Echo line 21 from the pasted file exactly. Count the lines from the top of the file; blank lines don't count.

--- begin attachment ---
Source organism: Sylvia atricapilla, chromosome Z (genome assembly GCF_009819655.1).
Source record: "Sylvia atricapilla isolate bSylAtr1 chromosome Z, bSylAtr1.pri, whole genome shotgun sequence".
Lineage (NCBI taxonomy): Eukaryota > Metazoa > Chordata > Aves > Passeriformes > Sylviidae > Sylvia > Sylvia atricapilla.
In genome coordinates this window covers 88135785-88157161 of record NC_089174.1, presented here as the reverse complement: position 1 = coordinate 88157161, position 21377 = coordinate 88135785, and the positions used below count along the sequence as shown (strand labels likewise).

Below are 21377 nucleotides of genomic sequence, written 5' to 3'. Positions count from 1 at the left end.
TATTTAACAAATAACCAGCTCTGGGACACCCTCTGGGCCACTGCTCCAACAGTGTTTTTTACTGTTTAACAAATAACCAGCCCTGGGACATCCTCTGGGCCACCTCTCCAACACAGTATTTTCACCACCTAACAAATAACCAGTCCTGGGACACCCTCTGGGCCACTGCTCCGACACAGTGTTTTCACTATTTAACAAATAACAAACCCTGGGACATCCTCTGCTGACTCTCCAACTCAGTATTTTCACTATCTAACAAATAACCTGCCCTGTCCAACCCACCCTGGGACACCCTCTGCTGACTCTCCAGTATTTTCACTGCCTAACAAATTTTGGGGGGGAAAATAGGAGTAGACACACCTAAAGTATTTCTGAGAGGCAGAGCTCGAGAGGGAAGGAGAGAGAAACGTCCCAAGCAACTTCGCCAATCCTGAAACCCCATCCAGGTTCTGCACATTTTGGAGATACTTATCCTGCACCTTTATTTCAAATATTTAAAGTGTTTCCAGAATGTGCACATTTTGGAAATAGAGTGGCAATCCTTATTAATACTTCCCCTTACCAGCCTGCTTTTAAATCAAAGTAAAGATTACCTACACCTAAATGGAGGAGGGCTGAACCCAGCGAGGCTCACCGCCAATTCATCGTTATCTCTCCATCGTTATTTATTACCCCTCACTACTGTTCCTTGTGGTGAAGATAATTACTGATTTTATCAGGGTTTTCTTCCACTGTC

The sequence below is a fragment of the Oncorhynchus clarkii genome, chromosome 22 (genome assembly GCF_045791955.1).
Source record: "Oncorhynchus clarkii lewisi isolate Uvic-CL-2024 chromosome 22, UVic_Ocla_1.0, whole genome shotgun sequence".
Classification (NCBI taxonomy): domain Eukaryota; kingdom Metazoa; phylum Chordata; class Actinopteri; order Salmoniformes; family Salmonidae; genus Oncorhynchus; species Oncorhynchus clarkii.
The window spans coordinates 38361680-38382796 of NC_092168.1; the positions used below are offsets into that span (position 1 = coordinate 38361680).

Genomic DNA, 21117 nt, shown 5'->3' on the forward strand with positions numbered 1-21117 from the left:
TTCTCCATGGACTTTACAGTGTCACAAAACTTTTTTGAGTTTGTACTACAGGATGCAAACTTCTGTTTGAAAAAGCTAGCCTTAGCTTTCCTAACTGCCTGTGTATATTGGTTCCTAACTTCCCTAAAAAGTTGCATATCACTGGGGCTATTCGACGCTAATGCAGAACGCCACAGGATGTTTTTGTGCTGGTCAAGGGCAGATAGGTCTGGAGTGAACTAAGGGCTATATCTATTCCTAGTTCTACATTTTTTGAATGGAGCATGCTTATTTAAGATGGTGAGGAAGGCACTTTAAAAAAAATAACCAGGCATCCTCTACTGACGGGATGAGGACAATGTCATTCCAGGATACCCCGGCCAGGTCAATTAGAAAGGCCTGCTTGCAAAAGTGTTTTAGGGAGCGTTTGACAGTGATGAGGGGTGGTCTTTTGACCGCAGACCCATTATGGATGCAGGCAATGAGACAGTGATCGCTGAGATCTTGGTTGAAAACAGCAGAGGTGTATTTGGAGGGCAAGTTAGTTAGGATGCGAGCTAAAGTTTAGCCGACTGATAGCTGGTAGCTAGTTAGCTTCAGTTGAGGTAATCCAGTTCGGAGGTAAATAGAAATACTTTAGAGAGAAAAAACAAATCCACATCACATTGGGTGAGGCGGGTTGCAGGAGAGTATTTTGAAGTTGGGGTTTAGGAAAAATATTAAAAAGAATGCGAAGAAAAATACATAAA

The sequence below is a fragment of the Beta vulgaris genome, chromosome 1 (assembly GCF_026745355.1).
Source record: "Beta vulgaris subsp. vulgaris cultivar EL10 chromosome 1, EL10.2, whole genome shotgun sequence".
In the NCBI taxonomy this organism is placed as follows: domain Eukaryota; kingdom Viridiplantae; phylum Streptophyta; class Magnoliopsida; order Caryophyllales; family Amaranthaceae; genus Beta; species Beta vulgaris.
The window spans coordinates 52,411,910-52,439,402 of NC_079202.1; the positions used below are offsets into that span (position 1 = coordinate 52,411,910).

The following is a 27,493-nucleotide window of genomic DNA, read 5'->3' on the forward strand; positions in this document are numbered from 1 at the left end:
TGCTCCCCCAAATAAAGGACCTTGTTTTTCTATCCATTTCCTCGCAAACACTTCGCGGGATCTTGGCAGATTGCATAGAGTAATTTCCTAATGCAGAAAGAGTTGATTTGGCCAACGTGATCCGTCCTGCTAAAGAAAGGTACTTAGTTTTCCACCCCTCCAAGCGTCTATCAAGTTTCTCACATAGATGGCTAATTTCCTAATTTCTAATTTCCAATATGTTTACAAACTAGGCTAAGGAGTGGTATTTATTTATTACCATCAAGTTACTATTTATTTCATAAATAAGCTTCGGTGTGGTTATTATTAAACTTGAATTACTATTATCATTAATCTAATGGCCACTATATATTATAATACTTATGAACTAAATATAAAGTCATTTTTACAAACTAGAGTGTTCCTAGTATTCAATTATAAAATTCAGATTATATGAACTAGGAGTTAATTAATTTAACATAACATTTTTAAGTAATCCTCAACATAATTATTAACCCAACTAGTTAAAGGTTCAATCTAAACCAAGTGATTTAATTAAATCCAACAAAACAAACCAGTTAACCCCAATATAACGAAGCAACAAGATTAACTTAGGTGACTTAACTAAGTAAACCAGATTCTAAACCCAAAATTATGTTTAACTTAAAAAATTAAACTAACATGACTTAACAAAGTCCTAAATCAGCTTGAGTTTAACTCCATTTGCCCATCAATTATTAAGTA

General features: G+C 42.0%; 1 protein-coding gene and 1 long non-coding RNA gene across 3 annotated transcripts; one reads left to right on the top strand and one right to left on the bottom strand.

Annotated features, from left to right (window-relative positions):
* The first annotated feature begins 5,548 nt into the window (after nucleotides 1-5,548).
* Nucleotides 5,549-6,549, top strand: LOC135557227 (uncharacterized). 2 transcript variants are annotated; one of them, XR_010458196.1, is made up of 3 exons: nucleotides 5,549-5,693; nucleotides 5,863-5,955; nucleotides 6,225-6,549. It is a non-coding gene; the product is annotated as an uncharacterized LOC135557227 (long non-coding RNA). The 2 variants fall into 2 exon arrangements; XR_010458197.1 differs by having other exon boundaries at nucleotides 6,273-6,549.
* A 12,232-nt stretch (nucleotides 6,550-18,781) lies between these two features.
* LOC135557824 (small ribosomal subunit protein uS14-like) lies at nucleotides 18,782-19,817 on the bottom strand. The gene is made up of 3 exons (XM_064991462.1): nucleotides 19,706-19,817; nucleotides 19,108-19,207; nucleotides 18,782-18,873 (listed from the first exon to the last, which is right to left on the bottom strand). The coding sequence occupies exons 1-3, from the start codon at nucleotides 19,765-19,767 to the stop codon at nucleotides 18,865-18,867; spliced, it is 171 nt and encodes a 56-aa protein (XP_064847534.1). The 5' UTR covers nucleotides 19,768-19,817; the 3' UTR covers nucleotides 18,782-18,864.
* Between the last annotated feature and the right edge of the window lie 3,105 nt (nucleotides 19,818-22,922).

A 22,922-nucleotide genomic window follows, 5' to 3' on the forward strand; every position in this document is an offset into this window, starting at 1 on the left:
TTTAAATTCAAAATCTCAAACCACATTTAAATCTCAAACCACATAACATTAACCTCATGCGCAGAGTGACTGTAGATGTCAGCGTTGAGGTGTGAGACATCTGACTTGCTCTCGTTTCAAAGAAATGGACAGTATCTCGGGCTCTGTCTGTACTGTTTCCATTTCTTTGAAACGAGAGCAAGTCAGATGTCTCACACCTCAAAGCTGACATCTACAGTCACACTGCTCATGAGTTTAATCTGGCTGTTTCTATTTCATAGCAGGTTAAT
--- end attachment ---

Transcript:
* The first annotated feature begins 5,548 nt into the window (after nucleotides 1-5,548).